“Sir. . Sir, Hello. . . Hello! Can you come sir? Hello. . .”

Waking a doctor from a drink-induced sleep called for persistence.

We had transported the machete-attack victim the five miles to the government clinic, only to learn an aged, slow-moving male nurse was the only person on duty.

“The doctor for this work”, he said, eyeing the wide blood mark streaking our patient’s back, “is away. You might find him at his house.”

Leaving our patient, I drove another five miles of bad road, where I came to the darkened home of the physician. “Hello. . .Hello. . .”

Thirty minutes later, the groggy doc held a kerosene lantern (electricity had not reached the village) examining the naked wound. Thankfully, Ann’s gauze-and-sheet wrap had held and not too much blood had seeped through.

The wounded man went by Mwita. He sat upright on the cot’s edge as three pair of eyes, beside the doctor’s – Mwita’s brother’s, the male nurse’s and my own – gazed at the deep slash. I had never seen such a wound.

No surgical mask was donned by any of us. There were none in supply. And, I assumed, maybe never had been.

A brief exchange between the bush-surgeon and myself left me surprised. And troubled. The nurse had stepped to another room and was now rolling in a metal cart into view. A steel pan sat and, in it were utensils. Suturing material, I guessed.

My tone was respectful, sincere.

“Sir,” (it seemed doubtful by now the man I had wakened for the upcoming procedure was a doctor in a full, professional sense) “could I ask. . . how are the instruments sterilized?”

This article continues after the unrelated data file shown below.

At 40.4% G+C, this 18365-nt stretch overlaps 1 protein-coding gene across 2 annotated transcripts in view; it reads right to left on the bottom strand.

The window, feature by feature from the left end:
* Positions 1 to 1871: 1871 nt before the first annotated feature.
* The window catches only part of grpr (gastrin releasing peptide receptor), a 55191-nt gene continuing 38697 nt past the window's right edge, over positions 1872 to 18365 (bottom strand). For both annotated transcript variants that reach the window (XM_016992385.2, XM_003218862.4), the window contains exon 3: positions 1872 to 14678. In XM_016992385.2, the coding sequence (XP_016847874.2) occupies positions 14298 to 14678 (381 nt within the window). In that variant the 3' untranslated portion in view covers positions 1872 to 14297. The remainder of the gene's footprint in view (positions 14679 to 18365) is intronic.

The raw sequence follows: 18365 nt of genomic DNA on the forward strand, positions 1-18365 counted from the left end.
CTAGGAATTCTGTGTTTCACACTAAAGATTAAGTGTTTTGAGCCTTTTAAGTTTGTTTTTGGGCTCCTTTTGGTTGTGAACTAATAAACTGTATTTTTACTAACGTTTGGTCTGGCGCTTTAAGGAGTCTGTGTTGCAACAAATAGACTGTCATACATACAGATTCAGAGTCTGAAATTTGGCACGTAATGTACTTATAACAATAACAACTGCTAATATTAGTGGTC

Lifting a sizable curved needle offered by the old nurse, the gentleman held it before the lantern for a better look. With a wave of an elbow he declared knowingly, “Oh, you understand, off there in the big cities where many people live, there are, many more germs. Many more.

“But out here in the rural places, we have fewer people. And so – less problems with infection”. The man’s silence as he squinted one-eyed, finding the needle’s opening and beginning the thread, suggested my question had been sensibly answered. This is the way it is. No discussion.

I cringed at my next discovery.

“He will be given anesthetic, right?”, I ventured.

“No, we are out of it.”

Perhaps – looking back – my biggest surprise of the evening was my lack of queasiness.

Witnessing a needle in the firm grip of someone, the needle piercing the muscular surface, tugging a string of black thread in its trail – again and again – left me at the edge of nausea.

Next morning I readied myself to visit the clinic when word of the wounded man reached me via Africa’s reliable grapevine.

“You’re sure?”, I asked a second time.

“Yes, Bwana, he walked home this morning.”

My thoughts retraced the sequence.

Treks to our place last night (who knows what distance?) – losing blood the whole way. Endures several  bumpy miles of ‘ambulance ride’. Without meds to blunt the pain, the flesh of his back takes into itself a suturing needle of questionable hygiene time and again, drawing the parted muscle and sinew close. . .

I’m now feeling queasy.

And, early the following morning, walks home – more than five miles – unaided.  

While missionaries are probably not widely known for referencing Charles Darwin, I found myself at different times suddenly recalling a phrase, “survival of the fittest”.

This was such a time.

© 2017 Jerry Lout



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